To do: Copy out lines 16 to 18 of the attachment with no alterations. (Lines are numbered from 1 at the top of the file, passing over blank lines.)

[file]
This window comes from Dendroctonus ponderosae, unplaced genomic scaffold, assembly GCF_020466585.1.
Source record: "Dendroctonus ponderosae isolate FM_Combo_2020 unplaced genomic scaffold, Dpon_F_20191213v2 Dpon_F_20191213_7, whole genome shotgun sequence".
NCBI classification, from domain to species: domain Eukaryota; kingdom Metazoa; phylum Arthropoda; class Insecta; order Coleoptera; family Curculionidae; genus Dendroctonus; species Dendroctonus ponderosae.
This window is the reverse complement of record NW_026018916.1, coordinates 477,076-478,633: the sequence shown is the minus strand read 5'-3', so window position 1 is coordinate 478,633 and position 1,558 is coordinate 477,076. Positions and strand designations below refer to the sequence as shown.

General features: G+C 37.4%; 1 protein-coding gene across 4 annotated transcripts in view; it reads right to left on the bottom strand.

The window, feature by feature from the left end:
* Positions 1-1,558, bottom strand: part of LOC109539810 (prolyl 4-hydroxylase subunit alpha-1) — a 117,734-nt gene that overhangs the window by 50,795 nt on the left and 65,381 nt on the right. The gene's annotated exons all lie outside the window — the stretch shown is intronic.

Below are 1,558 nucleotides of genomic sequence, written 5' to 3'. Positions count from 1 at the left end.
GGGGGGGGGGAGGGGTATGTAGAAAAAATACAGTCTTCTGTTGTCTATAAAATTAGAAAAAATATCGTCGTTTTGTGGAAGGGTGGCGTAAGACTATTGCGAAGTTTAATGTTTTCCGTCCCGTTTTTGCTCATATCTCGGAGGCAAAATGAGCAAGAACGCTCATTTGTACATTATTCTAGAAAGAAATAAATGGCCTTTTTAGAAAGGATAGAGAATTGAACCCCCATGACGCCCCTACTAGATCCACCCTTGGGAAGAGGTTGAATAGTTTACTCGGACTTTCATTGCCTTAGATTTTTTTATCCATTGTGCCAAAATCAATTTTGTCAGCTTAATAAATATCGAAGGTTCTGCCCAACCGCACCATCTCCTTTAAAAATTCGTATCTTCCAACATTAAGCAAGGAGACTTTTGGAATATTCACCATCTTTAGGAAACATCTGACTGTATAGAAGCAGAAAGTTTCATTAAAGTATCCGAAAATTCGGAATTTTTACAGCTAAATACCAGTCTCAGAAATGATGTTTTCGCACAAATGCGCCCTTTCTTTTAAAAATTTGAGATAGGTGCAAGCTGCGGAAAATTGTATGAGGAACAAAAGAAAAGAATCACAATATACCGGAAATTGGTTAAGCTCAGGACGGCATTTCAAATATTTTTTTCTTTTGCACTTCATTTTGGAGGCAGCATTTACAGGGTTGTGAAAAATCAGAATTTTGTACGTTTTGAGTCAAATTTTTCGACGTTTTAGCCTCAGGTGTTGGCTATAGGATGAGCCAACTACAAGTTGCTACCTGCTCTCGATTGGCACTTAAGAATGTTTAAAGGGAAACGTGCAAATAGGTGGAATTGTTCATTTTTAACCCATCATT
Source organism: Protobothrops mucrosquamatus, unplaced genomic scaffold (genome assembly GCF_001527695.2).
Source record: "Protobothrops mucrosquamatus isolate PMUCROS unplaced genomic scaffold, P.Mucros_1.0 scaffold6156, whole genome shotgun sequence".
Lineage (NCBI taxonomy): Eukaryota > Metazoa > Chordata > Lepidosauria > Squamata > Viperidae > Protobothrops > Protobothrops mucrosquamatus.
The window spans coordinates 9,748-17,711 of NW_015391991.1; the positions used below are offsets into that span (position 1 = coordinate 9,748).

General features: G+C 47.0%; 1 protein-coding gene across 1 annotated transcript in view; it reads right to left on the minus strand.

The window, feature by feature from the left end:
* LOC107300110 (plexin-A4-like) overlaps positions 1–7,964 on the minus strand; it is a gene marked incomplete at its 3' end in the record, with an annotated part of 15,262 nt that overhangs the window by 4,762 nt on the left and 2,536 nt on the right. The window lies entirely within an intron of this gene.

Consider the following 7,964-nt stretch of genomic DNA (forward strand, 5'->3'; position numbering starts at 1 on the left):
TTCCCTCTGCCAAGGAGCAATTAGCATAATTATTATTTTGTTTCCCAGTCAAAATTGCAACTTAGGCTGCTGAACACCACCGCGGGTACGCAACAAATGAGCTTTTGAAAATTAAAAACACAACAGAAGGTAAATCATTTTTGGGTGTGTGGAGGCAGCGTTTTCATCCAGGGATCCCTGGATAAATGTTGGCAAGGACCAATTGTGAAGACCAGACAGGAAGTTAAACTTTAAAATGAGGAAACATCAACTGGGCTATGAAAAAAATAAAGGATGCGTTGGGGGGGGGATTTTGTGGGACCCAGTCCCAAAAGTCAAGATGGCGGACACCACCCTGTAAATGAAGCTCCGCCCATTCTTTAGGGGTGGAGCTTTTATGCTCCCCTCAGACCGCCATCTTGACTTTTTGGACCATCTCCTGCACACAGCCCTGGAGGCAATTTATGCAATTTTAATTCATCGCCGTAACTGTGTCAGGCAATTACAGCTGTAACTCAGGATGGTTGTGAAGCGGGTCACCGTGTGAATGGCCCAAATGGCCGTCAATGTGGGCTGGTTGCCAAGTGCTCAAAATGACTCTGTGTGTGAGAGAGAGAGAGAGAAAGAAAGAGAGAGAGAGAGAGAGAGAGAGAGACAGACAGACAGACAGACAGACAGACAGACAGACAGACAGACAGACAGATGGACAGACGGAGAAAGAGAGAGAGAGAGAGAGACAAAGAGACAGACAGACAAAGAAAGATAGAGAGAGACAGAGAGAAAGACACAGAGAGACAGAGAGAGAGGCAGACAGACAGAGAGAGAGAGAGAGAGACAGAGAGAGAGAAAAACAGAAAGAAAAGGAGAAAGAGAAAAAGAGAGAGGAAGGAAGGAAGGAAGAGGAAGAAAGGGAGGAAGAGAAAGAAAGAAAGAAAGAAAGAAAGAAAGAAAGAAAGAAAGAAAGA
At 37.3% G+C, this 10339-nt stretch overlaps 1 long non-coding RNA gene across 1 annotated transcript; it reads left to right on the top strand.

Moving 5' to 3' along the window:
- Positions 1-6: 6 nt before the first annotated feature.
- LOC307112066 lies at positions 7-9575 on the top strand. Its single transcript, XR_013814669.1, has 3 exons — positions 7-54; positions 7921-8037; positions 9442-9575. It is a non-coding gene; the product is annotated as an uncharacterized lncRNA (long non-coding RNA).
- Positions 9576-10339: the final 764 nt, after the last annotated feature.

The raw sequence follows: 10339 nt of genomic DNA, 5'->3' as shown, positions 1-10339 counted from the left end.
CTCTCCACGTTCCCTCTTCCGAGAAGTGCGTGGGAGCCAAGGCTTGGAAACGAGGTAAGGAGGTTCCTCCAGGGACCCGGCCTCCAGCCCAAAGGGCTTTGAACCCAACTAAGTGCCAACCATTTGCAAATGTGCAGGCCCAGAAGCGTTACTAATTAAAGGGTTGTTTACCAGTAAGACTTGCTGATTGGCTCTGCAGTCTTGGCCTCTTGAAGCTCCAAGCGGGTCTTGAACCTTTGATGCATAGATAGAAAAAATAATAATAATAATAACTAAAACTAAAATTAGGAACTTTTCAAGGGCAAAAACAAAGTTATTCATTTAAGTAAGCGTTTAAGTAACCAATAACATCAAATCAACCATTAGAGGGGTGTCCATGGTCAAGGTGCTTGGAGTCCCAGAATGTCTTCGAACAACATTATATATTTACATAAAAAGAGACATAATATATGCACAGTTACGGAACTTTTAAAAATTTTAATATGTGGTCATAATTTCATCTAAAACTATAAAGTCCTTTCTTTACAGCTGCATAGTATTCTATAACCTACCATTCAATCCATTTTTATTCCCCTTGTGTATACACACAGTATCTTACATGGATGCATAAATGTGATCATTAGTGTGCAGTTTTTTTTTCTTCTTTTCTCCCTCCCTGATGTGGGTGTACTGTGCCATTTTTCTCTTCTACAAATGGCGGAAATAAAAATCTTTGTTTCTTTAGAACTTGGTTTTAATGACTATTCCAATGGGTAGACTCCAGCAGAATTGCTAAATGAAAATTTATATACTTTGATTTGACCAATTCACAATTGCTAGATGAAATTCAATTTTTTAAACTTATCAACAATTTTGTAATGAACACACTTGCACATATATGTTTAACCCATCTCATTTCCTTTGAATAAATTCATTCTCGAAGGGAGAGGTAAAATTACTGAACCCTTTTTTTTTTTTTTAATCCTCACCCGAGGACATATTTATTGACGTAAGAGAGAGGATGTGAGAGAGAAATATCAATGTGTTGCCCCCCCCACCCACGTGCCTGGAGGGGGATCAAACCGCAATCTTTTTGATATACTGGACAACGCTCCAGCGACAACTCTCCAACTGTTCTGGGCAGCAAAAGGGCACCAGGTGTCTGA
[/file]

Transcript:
* LOC107300110 (plexin-A4-like) overlaps positions 1–7,964 on the minus strand; it is a gene marked incomplete at its 3' end in the record, with an annotated part of 15,262 nt that overhangs the window by 4,762 nt on the left and 2,536 nt on the right. The window lies entirely within an intron of this gene.

Consider the following 7,964-nt stretch of genomic DNA (forward strand, 5'->3'; position numbering starts at 1 on the left):
TTCCCTCTGCCAAGGAGCAATTAGCATAATTATTATTTTGTTTCCCAGTCAAAATTGCAACTTAGGCTGCTGAACACCACCGCGGGTACGCAACAAATGAGCTTTTGAAAATTAAAAACACAACAGAAGGTAAATCATTTTTGGGTGTGTGGAGGCAGCGTTTTCATCCAGGGATCCCTGGATAAATGTTGGCAAGGACCAATTGTGAAGACCAGACAGGAAGTTAAACTTTAAAATGAGGAAACATCAACTGGGCTATGAAAAAAATAAAGGATGCGTTGGGGGGGGGATTTTGTGGGACCCAGTCCCAAAAGTCAAGATGGCGGACACCACCCTGTAAATGAAGCTCCGCCCATTCTTTAGGGGTGGAGCTTTTATGCTCCCCTCAGACCGCCATCTTGACTTTTTGGACCATCTCCTGCACACAGCCCTGGAGGCAATTTATGCAATTTTAATTCATCGCCGTAACTGTGTCAGGCAATTACAGCTGTAACTCAGGATGGTTGTGAAGCGGGTCACCGTGTGAATGGCCCAAATGGCCGTCAATGTGGGCTGGTTGCCAAGTGCTCAAAATGACTCTGTGTGTGAGAGAGAGAGAGAGAAAGAAAGAGAGAGAGAGAGAGAGAGAGAGAGACAGACAGACAGACAGACAGACAGACAGACAGACAGACAGACAGACAGATGGACAGACGGAGAAAGAGAGAGAGAGAGAGAGACAAAGAGACAGACAGACAAAGAAAGATAGAGAGAGACAGAGAGAAAGACACAGAGAGACAGAGAGAGAGGCAGACAGACAGAGAGAGAGAGAGAGAGACAGAGAGAGAGAAAAACAGAAAGAAAAGGAGAAAGAGAAAAAGAGAGAGGAAGGAAGGAAGGAAGAGGAAGAAAGGGAGGAAGAGAAAGAAAGAAAGAAAGAAAGAAAGAAAGAAAGAAAGAAAGAAAGA